* Deadline for offers expired at 1200 GMT
* Greek banks put up most of holdings - bankers
By George Georgiopoulos and Lefteris Papadimas
ATHENS, Dec 11 Greek banks are expected to have
tendered most or all of their Greek sovereign debt by Tuesday's
deadline, bankers said, suggesting Athens has hit targets under
the bond buyback scheme needed to cut debt and unlock aid.
Athens gave bondholders until 1200 GMT on Tuesday to tender
Greek debt under the scheme after the amount offered by Friday's
initial deadline fell short of the targeted 30 billion euros.
The cut-price buyback's success is crucial to putting
Greece's debt back on a sustainable footing, which in turn
allows lenders to disburse aid to Athens.
Greek banks, who had only tendered about 60 percent of their
roughly 17 billion euros in sovereign debt holdings by Friday,
offered all or most of their holdings to ensure the buyback hits
its targets, senior banking executives told Reuters.
"Greek banks have contributed almost all of the bonds they
had left," a senior bank executive said minutes after the 1200
GMT deadline passed, adding Athens had probably got offers for
as much as 31.5 billion euros.
That is well above the 26.5 billion euros that a senior euro
zone official told Reuters had been tendered as of Friday, at an
average price of 33.4 percent of face value.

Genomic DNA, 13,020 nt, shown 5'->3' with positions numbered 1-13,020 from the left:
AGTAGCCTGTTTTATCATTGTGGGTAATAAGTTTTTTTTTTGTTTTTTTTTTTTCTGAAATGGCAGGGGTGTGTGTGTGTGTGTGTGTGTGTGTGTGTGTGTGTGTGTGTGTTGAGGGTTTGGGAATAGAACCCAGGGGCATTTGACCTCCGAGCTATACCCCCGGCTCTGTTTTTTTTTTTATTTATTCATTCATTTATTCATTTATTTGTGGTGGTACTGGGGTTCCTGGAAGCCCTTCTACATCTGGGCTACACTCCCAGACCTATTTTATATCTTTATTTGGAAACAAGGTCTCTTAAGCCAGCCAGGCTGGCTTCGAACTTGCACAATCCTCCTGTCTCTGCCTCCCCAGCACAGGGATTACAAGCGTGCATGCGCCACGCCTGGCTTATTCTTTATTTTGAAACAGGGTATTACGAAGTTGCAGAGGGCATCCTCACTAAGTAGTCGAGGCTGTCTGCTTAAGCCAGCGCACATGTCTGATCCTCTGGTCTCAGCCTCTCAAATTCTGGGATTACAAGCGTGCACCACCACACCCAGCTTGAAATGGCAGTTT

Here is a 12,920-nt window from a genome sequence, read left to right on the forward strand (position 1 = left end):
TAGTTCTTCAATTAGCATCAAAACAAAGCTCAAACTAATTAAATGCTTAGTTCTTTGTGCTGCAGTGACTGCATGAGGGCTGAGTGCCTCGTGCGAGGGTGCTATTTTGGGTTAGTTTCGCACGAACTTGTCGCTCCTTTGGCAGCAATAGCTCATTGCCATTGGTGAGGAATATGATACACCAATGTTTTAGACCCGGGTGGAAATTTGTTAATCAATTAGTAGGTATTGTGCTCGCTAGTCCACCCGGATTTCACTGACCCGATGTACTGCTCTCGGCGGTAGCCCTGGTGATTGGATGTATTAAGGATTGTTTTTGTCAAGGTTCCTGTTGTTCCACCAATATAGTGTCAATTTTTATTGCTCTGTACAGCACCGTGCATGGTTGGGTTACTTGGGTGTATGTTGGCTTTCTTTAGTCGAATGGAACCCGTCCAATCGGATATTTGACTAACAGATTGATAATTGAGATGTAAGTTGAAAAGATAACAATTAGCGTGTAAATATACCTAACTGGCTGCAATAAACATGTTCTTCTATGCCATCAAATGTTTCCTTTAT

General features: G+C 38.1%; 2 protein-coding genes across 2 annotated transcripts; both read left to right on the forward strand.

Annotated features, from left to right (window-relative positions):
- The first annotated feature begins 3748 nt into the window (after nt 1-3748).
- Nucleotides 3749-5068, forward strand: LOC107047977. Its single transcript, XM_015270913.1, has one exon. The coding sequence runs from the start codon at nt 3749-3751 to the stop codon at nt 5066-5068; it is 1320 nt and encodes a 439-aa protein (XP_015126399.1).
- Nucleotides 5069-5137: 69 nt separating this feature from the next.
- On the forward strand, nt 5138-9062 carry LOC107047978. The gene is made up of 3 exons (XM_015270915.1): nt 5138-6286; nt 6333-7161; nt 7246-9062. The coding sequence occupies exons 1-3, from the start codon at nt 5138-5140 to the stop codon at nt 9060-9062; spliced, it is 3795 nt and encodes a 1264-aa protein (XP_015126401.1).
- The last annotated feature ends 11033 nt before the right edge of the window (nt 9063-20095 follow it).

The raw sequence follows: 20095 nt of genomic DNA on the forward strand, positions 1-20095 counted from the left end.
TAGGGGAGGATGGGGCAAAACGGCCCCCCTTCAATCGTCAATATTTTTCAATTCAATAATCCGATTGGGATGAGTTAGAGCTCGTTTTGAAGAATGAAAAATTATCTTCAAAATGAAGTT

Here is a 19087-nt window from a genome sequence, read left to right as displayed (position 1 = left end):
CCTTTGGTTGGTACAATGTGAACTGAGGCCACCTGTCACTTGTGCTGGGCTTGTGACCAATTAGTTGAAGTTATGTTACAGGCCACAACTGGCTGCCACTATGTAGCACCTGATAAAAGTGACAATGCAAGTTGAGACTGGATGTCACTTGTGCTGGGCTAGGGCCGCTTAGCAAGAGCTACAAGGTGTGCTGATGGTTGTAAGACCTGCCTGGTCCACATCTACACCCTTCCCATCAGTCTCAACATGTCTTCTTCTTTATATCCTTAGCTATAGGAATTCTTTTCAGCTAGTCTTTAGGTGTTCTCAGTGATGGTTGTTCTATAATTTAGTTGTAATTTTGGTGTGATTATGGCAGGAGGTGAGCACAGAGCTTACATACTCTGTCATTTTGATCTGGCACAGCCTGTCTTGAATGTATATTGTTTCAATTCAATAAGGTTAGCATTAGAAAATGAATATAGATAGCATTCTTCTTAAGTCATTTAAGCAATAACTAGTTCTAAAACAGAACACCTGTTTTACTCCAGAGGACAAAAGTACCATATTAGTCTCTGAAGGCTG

A second banker said his bank had offered the rest of its
sovereign debt, and that other Greek banks had tendered all
their holdings, so that Athens was offered an additional 4.5 to
5 billion euros in debt.
A third banker also estimated total offers represented debt
worth about 31 billion euros.
"Banks tendered more bonds, the biggest part of their
holdings," said the banker.
Euro zone finance ministers are expected to discuss the
outcome of the buyback in a teleconference later on Tuesday.
Greek lenders had initially been reluctant to put up their
entire holdings, fearing losses over the long term, but now have
little choice but to do more since most of the aid unlocked by a
successful buyback will go to boosting the lenders themselves.
The buyback scheme calls for Greece to buy back debt worth
30 billion euros using 10 billion euros from foreign lenders at
prices well below their nominal value, cutting debt by a net 20
billion euros. That would account for half of a broader debt
relief package lenders agreed for Athens last month.
If the debt tendered exceeded the 30 billion euro target,
the debt agency may end up accepting the additional amount, said
a Greek government official who declined to be named.
"They will decide after the books are closed," the official
Athens had set a price range for the buyback at a premium to
market prices at the time. The range varied from a minimum of
30.2 to 38.1 percent and a maximum of 32.2 to 40.1 percent of
the principal, depending on the maturities of the 20 series of
Hedge funds, which bought the debt at rock-bottom prices
when it was feared the country would exit the euro, are
estimated to hold a large part of Greek debt and the offer was
seen as likely to earn them a tidy profit.